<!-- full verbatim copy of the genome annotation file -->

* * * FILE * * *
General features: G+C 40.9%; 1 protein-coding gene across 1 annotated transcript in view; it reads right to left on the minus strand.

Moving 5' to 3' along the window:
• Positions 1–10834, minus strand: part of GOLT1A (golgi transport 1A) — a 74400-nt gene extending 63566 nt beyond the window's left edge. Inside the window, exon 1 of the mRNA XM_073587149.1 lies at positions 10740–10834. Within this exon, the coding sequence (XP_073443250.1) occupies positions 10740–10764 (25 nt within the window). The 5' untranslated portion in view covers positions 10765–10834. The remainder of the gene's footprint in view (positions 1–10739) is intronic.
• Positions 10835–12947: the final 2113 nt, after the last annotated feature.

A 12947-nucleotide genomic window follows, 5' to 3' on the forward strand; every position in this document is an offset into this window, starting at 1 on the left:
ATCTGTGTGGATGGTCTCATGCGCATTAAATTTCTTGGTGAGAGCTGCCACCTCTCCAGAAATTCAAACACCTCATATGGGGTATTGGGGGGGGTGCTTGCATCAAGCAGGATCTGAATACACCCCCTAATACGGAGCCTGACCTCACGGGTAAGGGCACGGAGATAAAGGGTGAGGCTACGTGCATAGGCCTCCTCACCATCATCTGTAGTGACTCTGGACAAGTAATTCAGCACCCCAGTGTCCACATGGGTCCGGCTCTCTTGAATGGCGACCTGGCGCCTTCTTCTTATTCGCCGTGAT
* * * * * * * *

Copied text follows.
General features: G+C 40.9%; 1 protein-coding gene across 1 annotated transcript in view; it reads right to left on the minus strand.

Moving 5' to 3' along the window:
• Positions 1–10834, minus strand: part of GOLT1A (golgi transport 1A) — a 74400-nt gene extending 63566 nt beyond the window's left edge. Inside the window, exon 1 of the mRNA XM_073587149.1 lies at positions 10740–10834. Within this exon, the coding sequence (XP_073443250.1) occupies positions 10740–10764 (25 nt within the window). The 5' untranslated portion in view covers positions 10765–10834. The remainder of the gene's footprint in view (positions 1–10739) is intronic.
• Positions 10835–12947: the final 2113 nt, after the last annotated feature.

A 12947-nucleotide genomic window follows, 5' to 3' on the forward strand; every position in this document is an offset into this window, starting at 1 on the left:
ATCTGTGTGGATGGTCTCATGCGCATTAAATTTCTTGGTGAGAGCTGCCACCTCTCCAGAAATTCAAACACCTCATATGGGGTATTGGGGGGGGTGCTTGCATCAAGCAGGATCTGAATACACCCCCTAATACGGAGCCTGACCTCACGGGTAAGGGCACGGAGATAAAGGGTGAGGCTACGTGCATAGGCCTCCTCACCATCATCTGTAGTGACTCTGGACAAGTAATTCAGCACCCCAGTGTCCACATGGGTCCGGCTCTCTTGAATGGCGACCTGGCGCCTTCTTCTTATTCGCCGTGAT